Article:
If changeable temperatures are in the forecast, install floating row covers to help with temperature control.

As well as keeping plants warm when there’s a cold snap, they also filter direct sunlight well when the heat kicks up.

In addition, blanching can help to shield curds from direct sunlight. This is a process of wrapping the leaves of plants around developing heads.

Today’s modern cultivars often self-blanch, but older varieties need to have their leaves manually gathered and tied to achieve the same result.

If you find that your contemporary varieties are not adequately self-blanching, give them a helping hand by bending their outermost leaves up and over the curds and securing them.

You may have to partially cut or crack the midribs to achieve this.

Sometimes, failure to blanch may result in white cultivars that shade toward green or yellow.

Discoloration of Different Origins

There are other reasons why cauliflower heads may become discolored.

A close up of a cauliflower head that has contracted a disease that is causing it to split and go black and dark brown in places. Surrounded by dark green foliage with pale stems and veins on a soft focus background.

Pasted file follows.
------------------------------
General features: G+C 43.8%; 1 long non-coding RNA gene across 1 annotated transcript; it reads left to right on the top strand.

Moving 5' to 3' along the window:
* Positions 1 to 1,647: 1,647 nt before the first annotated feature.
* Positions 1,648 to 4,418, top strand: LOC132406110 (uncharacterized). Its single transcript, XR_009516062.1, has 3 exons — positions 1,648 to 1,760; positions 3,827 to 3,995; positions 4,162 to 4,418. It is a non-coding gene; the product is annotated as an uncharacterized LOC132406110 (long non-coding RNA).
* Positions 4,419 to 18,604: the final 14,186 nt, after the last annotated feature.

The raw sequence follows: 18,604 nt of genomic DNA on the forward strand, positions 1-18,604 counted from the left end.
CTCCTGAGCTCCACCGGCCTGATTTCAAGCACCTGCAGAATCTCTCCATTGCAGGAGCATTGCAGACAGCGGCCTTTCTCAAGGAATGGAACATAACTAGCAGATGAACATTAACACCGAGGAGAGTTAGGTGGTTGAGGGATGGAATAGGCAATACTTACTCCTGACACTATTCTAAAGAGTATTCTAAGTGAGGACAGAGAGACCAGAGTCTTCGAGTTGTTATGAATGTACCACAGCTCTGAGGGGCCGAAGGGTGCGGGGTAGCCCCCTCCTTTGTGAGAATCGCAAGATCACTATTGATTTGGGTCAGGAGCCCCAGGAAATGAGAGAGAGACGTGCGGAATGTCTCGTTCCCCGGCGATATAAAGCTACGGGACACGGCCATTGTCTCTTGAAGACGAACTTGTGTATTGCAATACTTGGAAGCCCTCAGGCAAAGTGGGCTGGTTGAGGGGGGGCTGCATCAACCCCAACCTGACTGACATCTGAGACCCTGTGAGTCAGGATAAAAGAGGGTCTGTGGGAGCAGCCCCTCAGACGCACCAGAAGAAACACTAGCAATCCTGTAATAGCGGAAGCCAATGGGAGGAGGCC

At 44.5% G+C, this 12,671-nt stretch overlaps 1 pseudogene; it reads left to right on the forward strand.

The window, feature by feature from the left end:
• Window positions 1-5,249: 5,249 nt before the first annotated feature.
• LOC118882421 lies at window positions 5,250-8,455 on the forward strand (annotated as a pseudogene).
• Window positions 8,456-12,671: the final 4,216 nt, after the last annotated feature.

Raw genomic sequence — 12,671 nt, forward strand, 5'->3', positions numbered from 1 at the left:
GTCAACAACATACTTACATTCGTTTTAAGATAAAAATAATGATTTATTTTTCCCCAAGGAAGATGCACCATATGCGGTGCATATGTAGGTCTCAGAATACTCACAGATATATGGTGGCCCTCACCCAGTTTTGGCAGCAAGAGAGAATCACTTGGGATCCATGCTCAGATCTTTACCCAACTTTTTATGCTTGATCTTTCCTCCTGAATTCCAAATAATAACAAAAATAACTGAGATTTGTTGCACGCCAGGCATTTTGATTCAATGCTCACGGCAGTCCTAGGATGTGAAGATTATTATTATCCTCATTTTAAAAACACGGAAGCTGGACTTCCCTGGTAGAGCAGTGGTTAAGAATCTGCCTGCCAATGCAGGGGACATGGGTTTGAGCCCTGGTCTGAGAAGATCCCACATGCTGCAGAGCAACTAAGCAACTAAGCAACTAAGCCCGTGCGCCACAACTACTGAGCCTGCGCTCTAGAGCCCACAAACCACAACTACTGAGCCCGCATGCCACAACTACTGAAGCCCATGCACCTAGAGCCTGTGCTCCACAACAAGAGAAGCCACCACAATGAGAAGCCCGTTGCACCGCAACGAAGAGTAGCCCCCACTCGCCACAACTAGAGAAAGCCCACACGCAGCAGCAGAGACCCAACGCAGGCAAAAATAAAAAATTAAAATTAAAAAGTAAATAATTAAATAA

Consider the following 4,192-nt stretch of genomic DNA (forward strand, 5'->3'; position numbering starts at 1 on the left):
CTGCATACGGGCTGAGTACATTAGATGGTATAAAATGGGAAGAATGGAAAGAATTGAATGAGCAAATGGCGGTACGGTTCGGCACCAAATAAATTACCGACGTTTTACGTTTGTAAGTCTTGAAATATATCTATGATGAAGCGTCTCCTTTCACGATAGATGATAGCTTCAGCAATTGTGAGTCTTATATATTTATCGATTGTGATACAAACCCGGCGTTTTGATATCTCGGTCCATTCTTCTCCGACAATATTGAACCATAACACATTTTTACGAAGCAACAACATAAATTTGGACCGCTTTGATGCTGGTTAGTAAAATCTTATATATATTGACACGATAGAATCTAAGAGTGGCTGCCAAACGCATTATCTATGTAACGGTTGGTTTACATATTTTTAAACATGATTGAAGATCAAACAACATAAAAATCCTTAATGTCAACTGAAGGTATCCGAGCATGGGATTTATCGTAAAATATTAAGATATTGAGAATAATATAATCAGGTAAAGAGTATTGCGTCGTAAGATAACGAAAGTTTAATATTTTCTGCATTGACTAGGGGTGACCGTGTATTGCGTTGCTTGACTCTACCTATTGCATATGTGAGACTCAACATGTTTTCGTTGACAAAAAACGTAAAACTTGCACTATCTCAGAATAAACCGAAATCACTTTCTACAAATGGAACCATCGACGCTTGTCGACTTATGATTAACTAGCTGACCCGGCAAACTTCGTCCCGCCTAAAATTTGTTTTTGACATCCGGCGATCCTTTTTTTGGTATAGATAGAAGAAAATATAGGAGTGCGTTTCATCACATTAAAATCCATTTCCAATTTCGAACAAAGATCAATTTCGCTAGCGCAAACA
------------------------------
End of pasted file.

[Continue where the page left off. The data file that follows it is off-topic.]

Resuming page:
The presence of diseases like bacterial soft rot, cauliflower mosaic virus, and powdery mildew may cause not only curd discoloration, but physical irregularities as well.

They are brown, black, or gray, with fuzzy, weepy, or dusky appearances. Most affect the leaves as well, and are often preceded by an insect infestation, or extended wet weather.

In addition, developing curds that are not blanched and receive direct sunlight may scorch and develop brown patches.

Is It Edible?

Curds that should be white, but have tinges of color, need to be examined closely.

A close up top down picture of a cauliflower head with creamy white curds in the center but with purple colored tinge on the outside of the head, surrounded by large dark green foliage with pale stems and veins, on a soft focus background.

When there are hints of purple with no visible signs of insect infestation or disease, you may harvest and enjoy.

If the curds have blemishes that are disease-like in nature, and especially if there’s a foul smell and/or mushy consistency, discard them.